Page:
Archive for the ‘tabber’ Category

Nesting instict

Monday, March 20th, 2006

Nested tab interface

I’m running some tests tonight on my JavaScript tabber code… yeah, I would say it handles nested tabs.

Oh what tangled webs we weave…

Wednesday, March 15th, 2006

Because I didn’t want to foul up the namespace in my JavaScript tabber, I attached the tabber object directly to the DOM element it was controlling, then I had to add several “pointers” back and forth between the object and various DOM elements so they could get to each other without relying on any variables. When you look at it like this, it seems rather complicated:

Tabber diagram

I wonder if there are any issues with “memory leaks” due to IE’s faulty garbage collection… let me know if you notice anything.

Update: Hold the presses, I found a few more links. Some of these pointers are not used except when creating new elements to add into the DOM, so I can probably just switch those to use local variables. It shouldn’t matter, but with IE’s faulty garbage collection, who knows if it might cause problems.

Tabber diagram 2

Update :o h good god, the squiggly lines have taken over!

tabber-diagram3.png

Eliminating redisplay flashes in JavaScript

Thursday, March 9th, 2006

The Holy Grail in creating dynamic HTML is to have a page that works perfectly even when JavaScript is disabled. You want your page to be beautiful and dynamic, but you also want it to be accessible, search-engine optimized, and printable.

To make this happen you start with plain, semantic HTML, then you add a JavaScript layer to rework the page into something better:

JavaScript vs. No JavaScript

One problem with this technique is that your JavaScript must run after the HTML has been set up and rendered on the page, so a user with a slow connection might see something like this using my JavaScript tabbifier:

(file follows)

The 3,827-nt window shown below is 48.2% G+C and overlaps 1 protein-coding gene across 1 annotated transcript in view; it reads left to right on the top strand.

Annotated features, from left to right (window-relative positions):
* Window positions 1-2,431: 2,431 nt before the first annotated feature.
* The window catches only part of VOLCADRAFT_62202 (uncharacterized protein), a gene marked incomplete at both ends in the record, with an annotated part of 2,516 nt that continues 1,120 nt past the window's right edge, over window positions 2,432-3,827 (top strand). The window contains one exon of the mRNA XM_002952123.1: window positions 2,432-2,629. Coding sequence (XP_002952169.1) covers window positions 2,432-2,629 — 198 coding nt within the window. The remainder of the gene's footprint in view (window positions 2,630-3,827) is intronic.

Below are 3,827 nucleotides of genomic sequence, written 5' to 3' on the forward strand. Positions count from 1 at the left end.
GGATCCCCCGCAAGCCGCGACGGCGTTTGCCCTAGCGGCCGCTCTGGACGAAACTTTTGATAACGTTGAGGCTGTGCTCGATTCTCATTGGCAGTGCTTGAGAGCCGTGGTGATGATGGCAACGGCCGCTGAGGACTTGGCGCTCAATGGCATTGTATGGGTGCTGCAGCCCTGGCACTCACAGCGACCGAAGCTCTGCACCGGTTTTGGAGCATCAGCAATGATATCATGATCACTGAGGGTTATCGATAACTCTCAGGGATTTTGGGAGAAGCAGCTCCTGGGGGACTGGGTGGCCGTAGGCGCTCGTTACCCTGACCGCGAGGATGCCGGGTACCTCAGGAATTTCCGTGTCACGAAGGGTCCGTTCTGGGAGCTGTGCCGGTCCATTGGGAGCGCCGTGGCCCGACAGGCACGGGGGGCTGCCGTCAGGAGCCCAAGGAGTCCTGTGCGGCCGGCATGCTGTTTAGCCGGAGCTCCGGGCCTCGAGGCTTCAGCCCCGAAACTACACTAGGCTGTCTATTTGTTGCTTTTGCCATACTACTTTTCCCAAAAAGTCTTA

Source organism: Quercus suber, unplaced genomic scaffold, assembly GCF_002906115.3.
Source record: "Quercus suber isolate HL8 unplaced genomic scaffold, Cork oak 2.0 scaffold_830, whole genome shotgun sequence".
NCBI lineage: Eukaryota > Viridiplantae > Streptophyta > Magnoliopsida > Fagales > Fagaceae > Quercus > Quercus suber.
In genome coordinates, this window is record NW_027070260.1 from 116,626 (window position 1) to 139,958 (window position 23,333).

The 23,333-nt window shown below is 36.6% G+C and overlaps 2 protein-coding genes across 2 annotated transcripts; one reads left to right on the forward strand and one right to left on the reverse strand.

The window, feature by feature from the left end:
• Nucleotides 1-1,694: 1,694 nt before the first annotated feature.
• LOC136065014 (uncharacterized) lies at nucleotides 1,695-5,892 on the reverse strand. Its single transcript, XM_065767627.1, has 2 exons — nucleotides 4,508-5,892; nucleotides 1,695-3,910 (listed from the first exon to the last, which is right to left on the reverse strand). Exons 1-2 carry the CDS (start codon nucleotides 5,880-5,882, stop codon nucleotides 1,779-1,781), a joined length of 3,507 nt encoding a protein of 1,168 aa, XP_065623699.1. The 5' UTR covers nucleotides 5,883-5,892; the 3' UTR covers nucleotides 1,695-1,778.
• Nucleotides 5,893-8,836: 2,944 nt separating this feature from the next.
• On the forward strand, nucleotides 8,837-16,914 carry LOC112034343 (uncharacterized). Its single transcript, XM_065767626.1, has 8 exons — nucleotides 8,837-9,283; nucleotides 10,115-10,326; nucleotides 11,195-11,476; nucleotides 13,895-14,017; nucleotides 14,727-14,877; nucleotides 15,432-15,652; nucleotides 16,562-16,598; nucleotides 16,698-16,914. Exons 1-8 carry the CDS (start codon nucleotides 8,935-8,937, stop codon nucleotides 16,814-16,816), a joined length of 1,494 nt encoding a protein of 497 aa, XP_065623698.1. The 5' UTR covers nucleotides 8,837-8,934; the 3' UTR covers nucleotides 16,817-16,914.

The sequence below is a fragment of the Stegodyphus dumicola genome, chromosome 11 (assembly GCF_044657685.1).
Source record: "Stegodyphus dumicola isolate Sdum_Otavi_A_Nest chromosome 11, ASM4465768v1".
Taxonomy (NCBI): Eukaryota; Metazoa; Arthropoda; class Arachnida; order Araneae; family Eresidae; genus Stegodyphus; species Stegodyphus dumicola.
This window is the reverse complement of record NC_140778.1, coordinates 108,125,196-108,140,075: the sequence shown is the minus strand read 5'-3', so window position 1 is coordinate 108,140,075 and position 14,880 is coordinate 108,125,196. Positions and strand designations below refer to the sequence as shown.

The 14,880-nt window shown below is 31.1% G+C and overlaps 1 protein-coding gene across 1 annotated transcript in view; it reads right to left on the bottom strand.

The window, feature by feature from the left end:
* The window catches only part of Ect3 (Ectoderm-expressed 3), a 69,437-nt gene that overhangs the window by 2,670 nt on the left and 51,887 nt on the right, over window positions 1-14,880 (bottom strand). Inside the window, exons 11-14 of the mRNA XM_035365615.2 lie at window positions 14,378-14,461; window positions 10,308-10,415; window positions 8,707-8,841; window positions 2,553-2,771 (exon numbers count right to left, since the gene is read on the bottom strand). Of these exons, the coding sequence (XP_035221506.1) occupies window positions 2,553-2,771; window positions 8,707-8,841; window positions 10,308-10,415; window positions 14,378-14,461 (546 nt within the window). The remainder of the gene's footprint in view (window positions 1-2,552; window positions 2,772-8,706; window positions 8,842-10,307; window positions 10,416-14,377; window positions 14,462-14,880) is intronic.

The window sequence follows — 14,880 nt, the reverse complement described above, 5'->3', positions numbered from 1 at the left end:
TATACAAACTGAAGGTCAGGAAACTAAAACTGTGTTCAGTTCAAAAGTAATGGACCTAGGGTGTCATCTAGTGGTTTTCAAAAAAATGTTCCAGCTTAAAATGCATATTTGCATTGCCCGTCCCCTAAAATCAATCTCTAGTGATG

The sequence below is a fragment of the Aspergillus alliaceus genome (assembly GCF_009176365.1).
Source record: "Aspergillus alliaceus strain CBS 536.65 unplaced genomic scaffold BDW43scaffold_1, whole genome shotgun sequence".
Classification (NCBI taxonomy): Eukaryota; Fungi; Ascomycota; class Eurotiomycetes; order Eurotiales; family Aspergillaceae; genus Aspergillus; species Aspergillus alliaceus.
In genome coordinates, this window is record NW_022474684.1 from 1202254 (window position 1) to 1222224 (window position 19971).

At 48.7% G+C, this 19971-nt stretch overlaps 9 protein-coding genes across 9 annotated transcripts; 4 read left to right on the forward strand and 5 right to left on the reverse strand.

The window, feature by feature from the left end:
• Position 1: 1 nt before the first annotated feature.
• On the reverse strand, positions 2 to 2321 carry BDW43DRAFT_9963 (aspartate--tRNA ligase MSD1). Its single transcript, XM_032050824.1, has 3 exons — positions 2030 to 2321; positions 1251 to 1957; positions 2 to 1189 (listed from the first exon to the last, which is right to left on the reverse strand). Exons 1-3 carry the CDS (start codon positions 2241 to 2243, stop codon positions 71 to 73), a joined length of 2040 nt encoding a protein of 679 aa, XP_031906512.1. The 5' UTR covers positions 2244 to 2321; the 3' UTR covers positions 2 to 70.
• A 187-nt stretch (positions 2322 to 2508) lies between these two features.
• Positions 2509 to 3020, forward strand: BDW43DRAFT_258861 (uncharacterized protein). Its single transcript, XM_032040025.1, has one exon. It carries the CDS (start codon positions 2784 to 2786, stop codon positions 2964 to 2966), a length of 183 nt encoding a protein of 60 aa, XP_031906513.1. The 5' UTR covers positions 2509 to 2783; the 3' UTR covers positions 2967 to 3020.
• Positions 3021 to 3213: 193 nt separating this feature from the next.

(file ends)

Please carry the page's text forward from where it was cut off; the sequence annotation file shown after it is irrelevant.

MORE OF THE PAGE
Animated simulation of HTML rendered then re-rendering using JavaScript

This is not too pretty, so obviously we want to make it stop.

Your first thought might be “I’ll just add a style to the content to make it hidden (CSS display:none), then my JavaScript will run and reveal it!” But that puts a big crack in our Holy Grail, because if you use CSS to hide the content, it will not be visible to users who do not have JavaScript.

Here’s the method I used:

  1. Add a class javascript-hide-me to the content you need to hide, but do not define that class in your CSS.
  2. Before the content, use JavaScript to define the CSS class. The easiest way to do this is by using document.write in the head section of the page, but you will have to directly modify the DOM if you are serving XHTML pages that use MIME type application/xhtml+xml.
  3. After the content has been transformed, use JavaScript to remove the CSS class and reveal the content.

Here are two examples, one that exhibits the flashing problem, and another that fixes it using the technique described above. Note that in order to see the flashing problem, you need a slow internet connection: I recommend throttling your connection using the excellent Charles Web Debugging Proxy.

Updates 2006-03-09

Welcome, Ajaxians!

Bobby describes an alternate technique in case you are serving XHTML pages that use MIME type application/xhtml+xml.